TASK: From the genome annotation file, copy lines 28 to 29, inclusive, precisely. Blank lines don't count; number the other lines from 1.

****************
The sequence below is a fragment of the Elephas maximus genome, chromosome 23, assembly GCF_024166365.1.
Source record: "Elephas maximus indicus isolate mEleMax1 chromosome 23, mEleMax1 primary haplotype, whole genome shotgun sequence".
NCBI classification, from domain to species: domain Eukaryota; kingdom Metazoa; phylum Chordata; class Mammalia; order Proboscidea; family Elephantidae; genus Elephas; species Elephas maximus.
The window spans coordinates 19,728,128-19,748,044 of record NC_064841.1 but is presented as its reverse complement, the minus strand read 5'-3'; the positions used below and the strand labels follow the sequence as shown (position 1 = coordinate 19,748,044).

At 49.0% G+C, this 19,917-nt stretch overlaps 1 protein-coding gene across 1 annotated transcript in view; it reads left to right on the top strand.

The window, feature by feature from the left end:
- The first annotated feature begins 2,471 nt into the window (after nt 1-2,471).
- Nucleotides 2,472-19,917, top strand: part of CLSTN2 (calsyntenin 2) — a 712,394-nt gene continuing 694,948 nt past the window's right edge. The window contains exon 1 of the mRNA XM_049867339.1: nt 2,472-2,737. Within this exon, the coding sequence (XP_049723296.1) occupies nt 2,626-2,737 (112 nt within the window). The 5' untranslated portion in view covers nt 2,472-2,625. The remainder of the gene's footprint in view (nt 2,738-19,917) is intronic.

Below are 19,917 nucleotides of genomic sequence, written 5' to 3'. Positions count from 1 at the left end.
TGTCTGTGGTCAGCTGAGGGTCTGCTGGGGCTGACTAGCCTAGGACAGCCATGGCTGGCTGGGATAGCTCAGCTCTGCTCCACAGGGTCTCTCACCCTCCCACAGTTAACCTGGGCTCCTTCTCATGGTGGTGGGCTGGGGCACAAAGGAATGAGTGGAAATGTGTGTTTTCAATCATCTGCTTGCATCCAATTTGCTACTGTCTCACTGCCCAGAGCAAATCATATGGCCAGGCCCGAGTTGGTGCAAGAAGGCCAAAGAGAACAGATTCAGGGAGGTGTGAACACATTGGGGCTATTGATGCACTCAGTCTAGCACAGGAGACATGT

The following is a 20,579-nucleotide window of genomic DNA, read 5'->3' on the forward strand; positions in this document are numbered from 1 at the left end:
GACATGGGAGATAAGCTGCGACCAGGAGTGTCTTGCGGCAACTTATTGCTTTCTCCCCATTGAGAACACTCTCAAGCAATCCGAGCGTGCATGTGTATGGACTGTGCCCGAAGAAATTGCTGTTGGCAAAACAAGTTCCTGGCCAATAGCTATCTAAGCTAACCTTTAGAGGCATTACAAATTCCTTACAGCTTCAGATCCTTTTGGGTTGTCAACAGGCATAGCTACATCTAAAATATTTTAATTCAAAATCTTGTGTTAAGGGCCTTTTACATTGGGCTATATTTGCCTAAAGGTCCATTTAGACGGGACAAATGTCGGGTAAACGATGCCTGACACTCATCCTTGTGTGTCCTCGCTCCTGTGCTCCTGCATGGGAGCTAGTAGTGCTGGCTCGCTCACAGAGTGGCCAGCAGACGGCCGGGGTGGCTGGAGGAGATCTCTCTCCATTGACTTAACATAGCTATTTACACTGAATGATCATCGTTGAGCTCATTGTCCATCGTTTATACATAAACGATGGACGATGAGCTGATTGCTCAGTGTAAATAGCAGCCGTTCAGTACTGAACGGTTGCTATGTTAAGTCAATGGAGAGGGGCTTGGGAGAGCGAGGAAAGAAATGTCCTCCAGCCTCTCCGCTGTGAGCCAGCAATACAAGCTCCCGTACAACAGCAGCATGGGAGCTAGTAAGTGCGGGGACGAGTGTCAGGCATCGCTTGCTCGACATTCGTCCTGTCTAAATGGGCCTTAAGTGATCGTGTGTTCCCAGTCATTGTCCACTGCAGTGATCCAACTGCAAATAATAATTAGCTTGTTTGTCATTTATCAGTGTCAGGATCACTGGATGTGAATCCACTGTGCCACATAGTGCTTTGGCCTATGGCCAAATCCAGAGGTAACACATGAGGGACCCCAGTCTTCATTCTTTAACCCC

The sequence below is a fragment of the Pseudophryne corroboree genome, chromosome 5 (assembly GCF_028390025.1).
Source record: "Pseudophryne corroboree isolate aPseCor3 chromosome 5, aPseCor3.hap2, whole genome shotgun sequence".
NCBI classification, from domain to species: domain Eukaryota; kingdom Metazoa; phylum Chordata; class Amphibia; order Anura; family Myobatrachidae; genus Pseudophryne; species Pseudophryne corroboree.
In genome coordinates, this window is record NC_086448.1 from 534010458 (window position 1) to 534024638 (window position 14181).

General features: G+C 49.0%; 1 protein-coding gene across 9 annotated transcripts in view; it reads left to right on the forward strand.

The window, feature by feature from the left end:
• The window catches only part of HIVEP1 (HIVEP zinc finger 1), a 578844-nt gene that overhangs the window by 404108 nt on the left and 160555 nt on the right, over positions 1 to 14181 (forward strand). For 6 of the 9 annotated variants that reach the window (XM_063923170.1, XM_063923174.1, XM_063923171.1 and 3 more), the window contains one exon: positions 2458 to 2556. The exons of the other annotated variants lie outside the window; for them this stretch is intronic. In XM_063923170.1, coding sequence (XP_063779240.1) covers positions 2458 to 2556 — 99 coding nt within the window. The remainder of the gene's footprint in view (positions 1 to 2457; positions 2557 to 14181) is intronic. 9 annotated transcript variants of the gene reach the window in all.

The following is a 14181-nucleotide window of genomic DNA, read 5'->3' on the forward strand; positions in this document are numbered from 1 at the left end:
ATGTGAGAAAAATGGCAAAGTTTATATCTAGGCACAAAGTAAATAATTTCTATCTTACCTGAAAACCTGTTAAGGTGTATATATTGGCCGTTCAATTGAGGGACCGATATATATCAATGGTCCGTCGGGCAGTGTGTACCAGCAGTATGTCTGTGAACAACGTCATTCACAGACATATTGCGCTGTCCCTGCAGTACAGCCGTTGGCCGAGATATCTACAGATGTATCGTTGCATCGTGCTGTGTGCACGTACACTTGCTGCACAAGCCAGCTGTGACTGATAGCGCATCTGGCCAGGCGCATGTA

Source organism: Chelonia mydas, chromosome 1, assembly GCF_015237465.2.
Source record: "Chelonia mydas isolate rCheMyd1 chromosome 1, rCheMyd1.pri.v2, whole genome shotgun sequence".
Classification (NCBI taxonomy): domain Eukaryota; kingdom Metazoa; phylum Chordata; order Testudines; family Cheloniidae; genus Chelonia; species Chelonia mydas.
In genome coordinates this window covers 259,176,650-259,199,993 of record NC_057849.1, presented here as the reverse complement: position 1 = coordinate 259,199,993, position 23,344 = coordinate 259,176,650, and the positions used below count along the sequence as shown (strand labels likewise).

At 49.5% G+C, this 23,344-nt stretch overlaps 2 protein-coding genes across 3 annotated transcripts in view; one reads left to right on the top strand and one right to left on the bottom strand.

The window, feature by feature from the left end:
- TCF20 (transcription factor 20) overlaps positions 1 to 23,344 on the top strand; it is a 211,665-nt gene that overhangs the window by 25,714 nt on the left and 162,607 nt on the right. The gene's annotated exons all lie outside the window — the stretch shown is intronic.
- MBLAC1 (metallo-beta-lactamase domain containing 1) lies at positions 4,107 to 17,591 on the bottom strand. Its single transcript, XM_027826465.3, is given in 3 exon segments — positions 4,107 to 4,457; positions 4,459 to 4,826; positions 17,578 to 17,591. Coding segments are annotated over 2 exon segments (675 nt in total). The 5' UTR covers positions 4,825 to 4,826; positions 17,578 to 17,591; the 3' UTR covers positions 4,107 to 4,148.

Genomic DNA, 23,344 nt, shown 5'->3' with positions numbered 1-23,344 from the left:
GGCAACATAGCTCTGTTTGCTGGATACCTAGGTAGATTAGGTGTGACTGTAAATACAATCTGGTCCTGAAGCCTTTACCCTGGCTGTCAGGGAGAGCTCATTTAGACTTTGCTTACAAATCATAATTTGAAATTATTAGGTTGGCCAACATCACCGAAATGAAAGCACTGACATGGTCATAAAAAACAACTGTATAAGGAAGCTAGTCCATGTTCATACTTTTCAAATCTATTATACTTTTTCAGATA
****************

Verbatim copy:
- TCF20 (transcription factor 20) overlaps positions 1 to 23,344 on the top strand; it is a 211,665-nt gene that overhangs the window by 25,714 nt on the left and 162,607 nt on the right. The gene's annotated exons all lie outside the window — the stretch shown is intronic.
- MBLAC1 (metallo-beta-lactamase domain containing 1) lies at positions 4,107 to 17,591 on the bottom strand. Its single transcript, XM_027826465.3, is given in 3 exon segments — positions 4,107 to 4,457; positions 4,459 to 4,826; positions 17,578 to 17,591. Coding segments are annotated over 2 exon segments (675 nt in total). The 5' UTR covers positions 4,825 to 4,826; positions 17,578 to 17,591; the 3' UTR covers positions 4,107 to 4,148.